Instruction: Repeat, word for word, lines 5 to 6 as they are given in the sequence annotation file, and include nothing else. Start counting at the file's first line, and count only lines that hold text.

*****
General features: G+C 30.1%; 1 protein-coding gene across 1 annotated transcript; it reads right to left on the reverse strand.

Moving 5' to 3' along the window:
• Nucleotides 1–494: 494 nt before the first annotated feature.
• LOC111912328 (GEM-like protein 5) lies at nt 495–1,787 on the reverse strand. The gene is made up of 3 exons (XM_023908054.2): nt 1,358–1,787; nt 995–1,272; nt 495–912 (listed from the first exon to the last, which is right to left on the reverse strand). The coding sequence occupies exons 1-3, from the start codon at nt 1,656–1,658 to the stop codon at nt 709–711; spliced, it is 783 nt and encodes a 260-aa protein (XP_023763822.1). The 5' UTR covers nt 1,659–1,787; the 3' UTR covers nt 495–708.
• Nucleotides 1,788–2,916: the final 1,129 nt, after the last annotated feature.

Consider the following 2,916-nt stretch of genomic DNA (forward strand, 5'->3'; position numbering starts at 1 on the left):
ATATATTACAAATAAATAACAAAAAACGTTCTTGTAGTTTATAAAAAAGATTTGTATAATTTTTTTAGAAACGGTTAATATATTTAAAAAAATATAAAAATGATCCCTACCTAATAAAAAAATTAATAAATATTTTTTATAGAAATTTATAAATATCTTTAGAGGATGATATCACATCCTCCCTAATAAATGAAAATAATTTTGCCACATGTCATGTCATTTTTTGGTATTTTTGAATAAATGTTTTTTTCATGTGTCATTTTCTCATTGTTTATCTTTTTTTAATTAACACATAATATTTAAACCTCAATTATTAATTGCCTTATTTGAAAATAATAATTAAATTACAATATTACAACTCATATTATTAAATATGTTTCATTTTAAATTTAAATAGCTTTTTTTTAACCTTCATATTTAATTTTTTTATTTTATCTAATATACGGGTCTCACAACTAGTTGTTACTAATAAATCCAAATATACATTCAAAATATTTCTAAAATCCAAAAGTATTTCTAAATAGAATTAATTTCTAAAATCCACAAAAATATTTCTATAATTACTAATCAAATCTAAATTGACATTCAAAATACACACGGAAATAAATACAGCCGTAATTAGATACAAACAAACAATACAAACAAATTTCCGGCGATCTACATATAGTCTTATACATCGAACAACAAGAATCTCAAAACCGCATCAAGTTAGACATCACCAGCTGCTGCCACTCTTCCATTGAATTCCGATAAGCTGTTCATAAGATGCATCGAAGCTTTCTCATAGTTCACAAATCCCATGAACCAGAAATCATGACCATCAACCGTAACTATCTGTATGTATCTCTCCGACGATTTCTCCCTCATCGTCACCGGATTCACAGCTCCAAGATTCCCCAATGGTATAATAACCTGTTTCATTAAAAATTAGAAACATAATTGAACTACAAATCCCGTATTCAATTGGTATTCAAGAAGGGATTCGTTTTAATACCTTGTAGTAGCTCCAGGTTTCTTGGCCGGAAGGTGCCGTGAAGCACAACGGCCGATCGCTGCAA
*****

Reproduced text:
• Nucleotides 1,788–2,916: the final 1,129 nt, after the last annotated feature.

Consider the following 2,916-nt stretch of genomic DNA (forward strand, 5'->3'; position numbering starts at 1 on the left):